Tax case ruling may have 'significant impact' on Philadelphia schools
A court ruling against Philadelphia requiring a nearly $50 million payment to major commercial property owners threatens recent strides attained by the city’s cash-strapped school district.
Common Pleas Court Judge Gene Cohen ruled in favor of some large commercial property owners who had argued that their 2018 tax assessments were unfairly spiked. The decision orders Pennsylvania’s largest city to repay $48 million, with $34 million coming from the School District of Philadelphia.
School district spokeswoman Megan Lello said losing $34 million would have a “significant impact” on the district’s operations. The City of Philadelphia assumed control of its public schools in July 2018 nearly 17 years after one of the nation's largest districts was taken over by the state. Mayor Jim Kenney committed $1.2 billion to the district last year to help it combat a projected $900 million deficit projected in 2023.
“The School District of Philadelphia is disappointed with the decision,” Lello said in a statement. “The most unfortunate part is that the ruling could jeopardize the hard-won progress the District has made over the last three years to improve academic outcomes for the children of Philadelphia.”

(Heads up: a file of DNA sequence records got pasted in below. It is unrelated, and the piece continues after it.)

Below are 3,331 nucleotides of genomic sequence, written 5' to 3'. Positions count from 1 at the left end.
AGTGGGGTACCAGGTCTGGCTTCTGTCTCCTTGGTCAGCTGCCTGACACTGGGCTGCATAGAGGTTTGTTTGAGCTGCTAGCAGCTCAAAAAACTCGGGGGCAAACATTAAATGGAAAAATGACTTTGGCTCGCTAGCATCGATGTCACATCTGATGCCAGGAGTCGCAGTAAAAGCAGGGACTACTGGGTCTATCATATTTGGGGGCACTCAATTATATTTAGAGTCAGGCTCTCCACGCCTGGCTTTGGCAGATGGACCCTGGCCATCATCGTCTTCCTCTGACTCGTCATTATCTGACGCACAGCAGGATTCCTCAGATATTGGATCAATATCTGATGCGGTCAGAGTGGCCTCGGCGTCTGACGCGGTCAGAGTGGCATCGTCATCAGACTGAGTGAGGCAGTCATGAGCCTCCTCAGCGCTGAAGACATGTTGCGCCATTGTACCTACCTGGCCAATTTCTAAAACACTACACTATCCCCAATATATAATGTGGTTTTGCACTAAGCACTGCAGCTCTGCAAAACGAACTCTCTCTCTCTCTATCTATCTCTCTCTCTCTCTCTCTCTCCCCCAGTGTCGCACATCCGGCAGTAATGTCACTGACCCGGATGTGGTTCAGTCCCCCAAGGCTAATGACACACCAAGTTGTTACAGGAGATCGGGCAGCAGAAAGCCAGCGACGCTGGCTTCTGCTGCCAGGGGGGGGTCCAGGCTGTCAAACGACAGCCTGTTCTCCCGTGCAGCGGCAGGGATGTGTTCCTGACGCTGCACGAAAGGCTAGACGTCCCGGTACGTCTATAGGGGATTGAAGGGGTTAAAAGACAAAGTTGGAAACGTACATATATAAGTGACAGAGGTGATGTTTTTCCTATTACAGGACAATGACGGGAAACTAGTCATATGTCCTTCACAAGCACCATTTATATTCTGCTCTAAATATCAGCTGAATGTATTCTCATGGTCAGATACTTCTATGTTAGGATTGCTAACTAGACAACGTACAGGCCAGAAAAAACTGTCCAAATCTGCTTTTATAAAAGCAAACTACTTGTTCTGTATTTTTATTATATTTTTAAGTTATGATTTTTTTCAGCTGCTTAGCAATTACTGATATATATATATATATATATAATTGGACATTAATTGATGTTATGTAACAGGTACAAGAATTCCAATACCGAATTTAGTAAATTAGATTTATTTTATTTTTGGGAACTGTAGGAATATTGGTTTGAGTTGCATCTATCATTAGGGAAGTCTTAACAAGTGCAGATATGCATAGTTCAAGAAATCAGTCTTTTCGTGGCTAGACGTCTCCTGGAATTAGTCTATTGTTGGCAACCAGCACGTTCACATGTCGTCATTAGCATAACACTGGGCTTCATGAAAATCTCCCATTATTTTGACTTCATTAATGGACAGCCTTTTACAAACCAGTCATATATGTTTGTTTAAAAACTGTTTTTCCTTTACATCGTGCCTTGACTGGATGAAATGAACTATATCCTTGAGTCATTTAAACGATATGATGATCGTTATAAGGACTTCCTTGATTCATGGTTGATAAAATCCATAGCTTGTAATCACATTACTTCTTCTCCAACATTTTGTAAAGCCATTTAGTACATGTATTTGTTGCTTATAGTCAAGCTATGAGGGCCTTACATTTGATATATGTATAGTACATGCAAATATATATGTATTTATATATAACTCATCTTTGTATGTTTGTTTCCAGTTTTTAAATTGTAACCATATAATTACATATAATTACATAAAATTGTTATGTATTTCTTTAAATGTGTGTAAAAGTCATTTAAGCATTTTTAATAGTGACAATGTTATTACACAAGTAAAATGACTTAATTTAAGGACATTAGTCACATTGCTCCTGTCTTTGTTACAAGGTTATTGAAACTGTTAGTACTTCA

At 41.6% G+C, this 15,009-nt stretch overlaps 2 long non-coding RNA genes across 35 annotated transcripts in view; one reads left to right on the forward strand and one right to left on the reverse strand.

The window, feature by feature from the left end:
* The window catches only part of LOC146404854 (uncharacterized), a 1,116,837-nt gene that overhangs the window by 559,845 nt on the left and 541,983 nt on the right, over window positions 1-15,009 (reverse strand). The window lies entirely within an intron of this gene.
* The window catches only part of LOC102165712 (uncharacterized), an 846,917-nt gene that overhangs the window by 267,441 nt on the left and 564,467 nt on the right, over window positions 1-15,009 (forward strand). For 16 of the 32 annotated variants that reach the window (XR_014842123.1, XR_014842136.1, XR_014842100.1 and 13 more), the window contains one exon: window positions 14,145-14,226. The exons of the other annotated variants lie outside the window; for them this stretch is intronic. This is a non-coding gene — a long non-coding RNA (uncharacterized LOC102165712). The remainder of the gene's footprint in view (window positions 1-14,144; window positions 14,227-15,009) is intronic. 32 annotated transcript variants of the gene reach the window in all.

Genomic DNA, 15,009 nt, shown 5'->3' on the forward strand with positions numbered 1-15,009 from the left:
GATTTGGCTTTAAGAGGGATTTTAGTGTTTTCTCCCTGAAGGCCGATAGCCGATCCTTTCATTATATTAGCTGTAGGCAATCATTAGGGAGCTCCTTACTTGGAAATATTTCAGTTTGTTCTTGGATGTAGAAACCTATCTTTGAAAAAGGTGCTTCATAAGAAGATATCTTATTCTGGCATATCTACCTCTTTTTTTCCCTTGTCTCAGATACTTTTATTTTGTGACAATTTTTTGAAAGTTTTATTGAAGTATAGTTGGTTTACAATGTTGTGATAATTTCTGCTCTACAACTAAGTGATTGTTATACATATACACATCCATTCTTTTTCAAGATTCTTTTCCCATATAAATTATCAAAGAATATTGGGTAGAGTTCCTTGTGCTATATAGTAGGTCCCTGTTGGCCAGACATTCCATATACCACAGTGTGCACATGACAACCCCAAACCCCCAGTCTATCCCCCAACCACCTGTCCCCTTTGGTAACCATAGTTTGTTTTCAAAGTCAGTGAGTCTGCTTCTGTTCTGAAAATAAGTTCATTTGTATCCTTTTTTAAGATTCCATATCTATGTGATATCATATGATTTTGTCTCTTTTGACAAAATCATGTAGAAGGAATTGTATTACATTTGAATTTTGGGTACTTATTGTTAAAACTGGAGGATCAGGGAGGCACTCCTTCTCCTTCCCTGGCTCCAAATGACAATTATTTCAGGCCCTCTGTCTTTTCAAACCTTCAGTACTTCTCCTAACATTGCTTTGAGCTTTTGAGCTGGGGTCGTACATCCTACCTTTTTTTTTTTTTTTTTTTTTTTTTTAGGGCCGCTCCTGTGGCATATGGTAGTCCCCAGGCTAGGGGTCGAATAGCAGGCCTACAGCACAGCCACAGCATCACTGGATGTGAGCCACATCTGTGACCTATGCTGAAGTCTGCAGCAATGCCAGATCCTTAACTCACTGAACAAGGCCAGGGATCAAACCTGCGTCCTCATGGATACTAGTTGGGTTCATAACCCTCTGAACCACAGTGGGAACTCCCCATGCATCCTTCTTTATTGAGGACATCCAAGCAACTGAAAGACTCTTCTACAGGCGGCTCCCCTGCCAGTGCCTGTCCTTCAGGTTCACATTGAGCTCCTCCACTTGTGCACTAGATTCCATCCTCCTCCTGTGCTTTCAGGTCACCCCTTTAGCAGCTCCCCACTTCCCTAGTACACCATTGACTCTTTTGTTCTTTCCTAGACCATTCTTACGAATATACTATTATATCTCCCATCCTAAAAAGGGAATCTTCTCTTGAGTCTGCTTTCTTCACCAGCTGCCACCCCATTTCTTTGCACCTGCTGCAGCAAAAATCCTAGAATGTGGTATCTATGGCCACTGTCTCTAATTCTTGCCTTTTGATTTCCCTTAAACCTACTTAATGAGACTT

Strengthened governance from the mayor-controlled board of education and Philadelphia’s fiscal upswing led Moody’s Investors Service to upgrade the school district’s underlying bond rating in December to Baa3 from Ba2. It assigned a stable outlook. The two-notch upgrade put Philadelphia’s district into Moody's investment-grade category for the first time since 1977.
Mayoral spokesman Mike Dunn said the city is “very likely to appeal” Cohen’s ruling, which affects $14 million of Philadelphia’s real estate tax revenue. He noted that 2019 and 2020 property assessments are not impacted because they comply with the court’s interpretation of the uniformity clause in the Pennsylvania constitution.
“They are contesting the city’s right to revalue their grossly undervalued high-end properties,” Dunn said.
“By seeking to lower those values to what are in many cases 2014 levels, the owners of high-end commercial properties are trying to disproportionately shift the tax burden to residential property owners," he said.
Uncertainty about Philadelphia’s plans for increased school district spending contributed to S&P Global Ratings downgrading the city’s general obligation debt last year to A from A-plus. Moody’s Investors Service rates Philadelphia GO debt on par with S&P at A2 and Fitch Ratings has the city one notch lower at A-minus.
Philadelphia is slated to issue $297.5 million of general obligation bonds through a negotiated sale in late July. The deal is led by underwriters Bank of America Merrill Lynch and Ramirez & Co.